Hiring and Firing

 

AM I HIRING AN EMPLOYEE OR INDEPENDENT CONTRACTOR?

In a nutshell, if you determine when or how much the person works, control the payment they receive, offer benefits, or if there is no end to the service they provide, you've probably got yourself an employee.  There is, however, a few factors that need to be carefully considered when making your determination.  Visit the IRS website by clicking the link below to learn more.


EMPLOYEE VS CONTRACTOR



INDEPENDENT CONTRACTOR: FORM W-9

You're required to have a W-9 on file to report payments to any individual or business that will receive $600 or more for their services (via FORM-1099 by Jan 31 of the following year).  Typically, it's not required for larger companies that are S-Corps or Inc.'s, but I recommend completing one if they provide professional services (accountant, attorney, etc.).  W-9's are also required when reporting interest, dividends & royalties.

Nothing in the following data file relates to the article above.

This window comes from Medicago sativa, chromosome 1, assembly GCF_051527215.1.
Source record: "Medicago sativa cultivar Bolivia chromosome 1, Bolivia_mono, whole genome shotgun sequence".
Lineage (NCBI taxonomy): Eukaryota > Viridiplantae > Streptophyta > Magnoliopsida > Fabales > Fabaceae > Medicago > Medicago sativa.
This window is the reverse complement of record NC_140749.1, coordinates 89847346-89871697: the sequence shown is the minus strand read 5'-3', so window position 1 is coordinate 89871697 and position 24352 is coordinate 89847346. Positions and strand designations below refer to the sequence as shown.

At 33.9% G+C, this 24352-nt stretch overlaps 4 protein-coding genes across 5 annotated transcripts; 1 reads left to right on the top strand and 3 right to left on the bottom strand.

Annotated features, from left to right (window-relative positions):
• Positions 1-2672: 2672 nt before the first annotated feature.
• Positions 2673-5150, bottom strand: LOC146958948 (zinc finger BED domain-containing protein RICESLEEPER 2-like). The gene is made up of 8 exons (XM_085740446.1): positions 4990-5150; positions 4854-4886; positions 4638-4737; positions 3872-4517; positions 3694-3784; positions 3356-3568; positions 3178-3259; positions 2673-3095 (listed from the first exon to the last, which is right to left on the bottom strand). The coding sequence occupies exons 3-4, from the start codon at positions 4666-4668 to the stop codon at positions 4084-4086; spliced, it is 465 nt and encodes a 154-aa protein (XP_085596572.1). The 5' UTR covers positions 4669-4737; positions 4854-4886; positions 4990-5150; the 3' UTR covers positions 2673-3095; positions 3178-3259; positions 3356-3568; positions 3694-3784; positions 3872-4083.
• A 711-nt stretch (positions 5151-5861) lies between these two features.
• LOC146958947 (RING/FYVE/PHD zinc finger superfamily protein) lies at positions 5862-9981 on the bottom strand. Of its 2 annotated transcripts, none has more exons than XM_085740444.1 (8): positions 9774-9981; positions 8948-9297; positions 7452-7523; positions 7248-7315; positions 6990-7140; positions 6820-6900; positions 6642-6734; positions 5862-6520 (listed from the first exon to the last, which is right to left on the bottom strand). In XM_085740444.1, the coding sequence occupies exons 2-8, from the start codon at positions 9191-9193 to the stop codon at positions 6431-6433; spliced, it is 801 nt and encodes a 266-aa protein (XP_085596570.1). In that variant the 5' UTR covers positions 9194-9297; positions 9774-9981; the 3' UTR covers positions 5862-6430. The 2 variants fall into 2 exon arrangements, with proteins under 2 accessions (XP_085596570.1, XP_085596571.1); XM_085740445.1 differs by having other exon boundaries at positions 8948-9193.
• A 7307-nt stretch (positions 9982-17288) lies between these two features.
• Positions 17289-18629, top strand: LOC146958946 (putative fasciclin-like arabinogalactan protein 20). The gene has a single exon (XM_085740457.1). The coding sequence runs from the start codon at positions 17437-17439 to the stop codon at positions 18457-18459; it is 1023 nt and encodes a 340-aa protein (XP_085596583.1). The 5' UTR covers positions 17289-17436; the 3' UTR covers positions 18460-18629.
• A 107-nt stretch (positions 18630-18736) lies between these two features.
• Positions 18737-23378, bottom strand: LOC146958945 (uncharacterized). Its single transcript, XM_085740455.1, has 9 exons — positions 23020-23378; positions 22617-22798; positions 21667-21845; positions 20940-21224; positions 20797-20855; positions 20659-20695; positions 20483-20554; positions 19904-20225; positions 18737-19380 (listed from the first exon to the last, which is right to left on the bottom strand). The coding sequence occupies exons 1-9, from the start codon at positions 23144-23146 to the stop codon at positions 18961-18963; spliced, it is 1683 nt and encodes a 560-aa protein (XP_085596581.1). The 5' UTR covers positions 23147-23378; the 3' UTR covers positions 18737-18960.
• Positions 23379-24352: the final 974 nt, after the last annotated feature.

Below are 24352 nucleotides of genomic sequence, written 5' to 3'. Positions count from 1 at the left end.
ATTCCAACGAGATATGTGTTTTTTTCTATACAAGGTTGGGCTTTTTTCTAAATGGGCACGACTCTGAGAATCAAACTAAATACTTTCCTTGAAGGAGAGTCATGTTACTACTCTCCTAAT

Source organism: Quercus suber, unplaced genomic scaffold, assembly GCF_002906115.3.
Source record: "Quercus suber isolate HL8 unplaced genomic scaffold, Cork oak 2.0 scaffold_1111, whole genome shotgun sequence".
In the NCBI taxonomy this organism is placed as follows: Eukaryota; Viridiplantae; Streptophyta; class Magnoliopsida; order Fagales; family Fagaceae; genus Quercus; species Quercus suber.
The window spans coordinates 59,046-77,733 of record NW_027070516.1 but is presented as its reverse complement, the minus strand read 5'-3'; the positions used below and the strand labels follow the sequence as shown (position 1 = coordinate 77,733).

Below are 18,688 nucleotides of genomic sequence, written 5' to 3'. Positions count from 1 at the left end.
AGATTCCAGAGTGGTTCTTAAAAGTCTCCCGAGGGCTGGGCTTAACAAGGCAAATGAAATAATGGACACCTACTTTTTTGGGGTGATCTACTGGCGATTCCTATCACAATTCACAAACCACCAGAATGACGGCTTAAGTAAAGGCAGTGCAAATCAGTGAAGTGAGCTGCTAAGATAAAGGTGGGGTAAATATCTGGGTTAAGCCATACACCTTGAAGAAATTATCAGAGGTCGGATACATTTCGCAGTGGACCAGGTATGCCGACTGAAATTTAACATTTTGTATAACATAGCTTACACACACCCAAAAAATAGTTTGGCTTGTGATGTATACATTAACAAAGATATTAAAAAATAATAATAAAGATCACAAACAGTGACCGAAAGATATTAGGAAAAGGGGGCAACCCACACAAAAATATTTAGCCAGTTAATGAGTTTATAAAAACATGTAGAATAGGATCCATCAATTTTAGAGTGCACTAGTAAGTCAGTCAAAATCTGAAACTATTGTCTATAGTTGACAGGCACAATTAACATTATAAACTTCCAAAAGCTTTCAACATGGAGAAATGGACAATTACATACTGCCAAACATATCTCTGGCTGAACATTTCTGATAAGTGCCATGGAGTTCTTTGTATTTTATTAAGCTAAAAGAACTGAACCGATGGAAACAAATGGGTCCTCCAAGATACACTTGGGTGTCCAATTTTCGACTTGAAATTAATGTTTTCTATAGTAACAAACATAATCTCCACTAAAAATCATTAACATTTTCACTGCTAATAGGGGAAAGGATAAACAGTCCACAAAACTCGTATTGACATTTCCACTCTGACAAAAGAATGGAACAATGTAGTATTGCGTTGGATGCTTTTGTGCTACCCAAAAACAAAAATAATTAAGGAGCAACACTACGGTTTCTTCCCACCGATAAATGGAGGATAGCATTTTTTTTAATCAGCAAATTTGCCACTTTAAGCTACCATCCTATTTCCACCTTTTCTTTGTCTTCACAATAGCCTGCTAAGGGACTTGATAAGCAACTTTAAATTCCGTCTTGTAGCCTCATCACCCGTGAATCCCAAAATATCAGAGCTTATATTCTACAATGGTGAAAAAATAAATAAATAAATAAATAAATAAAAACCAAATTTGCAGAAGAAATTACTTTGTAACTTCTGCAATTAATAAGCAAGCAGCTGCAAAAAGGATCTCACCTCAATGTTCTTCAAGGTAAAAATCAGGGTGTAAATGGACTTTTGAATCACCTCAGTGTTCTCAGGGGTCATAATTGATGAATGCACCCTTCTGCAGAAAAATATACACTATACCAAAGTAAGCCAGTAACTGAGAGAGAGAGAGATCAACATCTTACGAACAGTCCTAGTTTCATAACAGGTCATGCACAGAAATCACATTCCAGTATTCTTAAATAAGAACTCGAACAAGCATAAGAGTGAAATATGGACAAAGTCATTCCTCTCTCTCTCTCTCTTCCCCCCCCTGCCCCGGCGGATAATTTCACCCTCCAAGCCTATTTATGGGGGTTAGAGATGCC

FORM W-9



‚ÄčNEW HIRE REQUIREMENTS

A new employee is required to fill out form W-4 and I-9 at the time they are hired.  Your new employee must have a valid SSN.  To validate the number given or to apply for a number, visit the Social Security Administration (link below).  In addition to the federal forms, most states require that you report any new hires (for child support purposes) within 20 days of employment.  Click below for an interactive map with individual state requirements.

*NOTE:  You'll want to update your W-4's each year for good practice.

FORM W-4   |   FORM I-9   |   SSN SUPPORT   |   STATE-BY-STATE REPORTING

RESOURCES